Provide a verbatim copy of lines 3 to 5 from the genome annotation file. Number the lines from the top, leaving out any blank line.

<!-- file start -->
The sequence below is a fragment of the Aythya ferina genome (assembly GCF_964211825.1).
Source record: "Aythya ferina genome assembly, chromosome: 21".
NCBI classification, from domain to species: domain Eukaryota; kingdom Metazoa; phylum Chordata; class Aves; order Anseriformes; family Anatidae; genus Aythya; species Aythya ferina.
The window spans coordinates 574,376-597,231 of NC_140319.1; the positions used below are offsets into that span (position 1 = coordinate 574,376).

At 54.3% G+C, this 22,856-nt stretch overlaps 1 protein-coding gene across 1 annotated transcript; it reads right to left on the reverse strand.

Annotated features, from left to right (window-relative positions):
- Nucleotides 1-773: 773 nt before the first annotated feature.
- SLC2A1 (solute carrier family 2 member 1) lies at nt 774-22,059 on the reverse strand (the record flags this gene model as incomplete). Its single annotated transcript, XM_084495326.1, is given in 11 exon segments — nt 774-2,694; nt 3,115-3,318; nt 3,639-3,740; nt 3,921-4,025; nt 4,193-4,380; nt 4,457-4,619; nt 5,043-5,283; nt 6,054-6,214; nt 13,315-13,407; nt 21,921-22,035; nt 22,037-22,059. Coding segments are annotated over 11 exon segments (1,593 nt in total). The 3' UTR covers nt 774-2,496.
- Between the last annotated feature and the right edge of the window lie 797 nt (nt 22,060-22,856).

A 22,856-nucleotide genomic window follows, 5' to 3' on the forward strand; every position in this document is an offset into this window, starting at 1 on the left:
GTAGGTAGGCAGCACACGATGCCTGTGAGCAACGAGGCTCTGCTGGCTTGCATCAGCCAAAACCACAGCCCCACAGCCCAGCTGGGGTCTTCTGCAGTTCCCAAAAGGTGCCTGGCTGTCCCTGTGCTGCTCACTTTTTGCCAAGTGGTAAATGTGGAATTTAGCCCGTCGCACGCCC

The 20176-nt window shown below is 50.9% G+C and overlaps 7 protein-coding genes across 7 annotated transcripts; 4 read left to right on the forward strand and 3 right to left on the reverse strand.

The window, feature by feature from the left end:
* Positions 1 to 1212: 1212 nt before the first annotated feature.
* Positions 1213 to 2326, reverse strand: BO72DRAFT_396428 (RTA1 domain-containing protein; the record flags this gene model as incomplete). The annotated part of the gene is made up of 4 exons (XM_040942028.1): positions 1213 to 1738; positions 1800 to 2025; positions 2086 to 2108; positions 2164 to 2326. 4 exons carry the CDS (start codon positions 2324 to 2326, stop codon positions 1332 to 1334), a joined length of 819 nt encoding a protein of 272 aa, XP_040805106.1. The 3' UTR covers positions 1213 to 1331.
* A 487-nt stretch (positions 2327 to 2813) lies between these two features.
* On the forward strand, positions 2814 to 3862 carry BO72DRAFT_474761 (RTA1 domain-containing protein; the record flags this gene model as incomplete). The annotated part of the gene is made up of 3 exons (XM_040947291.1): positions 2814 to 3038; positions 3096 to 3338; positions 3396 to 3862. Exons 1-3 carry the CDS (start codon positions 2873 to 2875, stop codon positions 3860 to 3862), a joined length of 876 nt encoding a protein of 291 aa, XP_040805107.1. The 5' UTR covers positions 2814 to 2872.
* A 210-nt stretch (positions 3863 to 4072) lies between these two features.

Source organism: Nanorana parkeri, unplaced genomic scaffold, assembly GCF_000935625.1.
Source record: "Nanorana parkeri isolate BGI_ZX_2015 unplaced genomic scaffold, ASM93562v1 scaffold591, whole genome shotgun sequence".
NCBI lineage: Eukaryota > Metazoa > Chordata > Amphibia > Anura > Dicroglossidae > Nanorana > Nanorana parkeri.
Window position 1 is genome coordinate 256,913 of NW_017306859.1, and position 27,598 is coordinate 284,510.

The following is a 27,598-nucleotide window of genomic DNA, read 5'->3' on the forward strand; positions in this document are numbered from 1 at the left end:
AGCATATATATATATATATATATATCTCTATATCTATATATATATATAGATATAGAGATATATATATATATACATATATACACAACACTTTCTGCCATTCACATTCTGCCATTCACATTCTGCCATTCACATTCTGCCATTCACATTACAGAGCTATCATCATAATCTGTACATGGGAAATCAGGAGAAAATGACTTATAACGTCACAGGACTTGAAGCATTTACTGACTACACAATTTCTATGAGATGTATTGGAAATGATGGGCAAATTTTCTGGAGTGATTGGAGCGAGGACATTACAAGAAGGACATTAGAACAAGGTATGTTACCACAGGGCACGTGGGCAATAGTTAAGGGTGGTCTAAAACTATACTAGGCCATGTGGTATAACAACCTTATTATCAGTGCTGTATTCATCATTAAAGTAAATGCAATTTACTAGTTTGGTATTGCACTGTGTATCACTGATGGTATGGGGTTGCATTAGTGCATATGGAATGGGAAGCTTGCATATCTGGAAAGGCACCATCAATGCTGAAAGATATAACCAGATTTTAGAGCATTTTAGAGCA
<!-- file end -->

NCBI classification, from domain to species: domain Eukaryota; kingdom Metazoa; phylum Chordata; class Aves; order Anseriformes; family Anatidae; genus Aythya; species Aythya ferina.
The window spans coordinates 574,376-597,231 of NC_140319.1; the positions used below are offsets into that span (position 1 = coordinate 574,376).

At 54.3% G+C, this 22,856-nt stretch overlaps 1 protein-coding gene across 1 annotated transcript; it reads right to left on the reverse strand.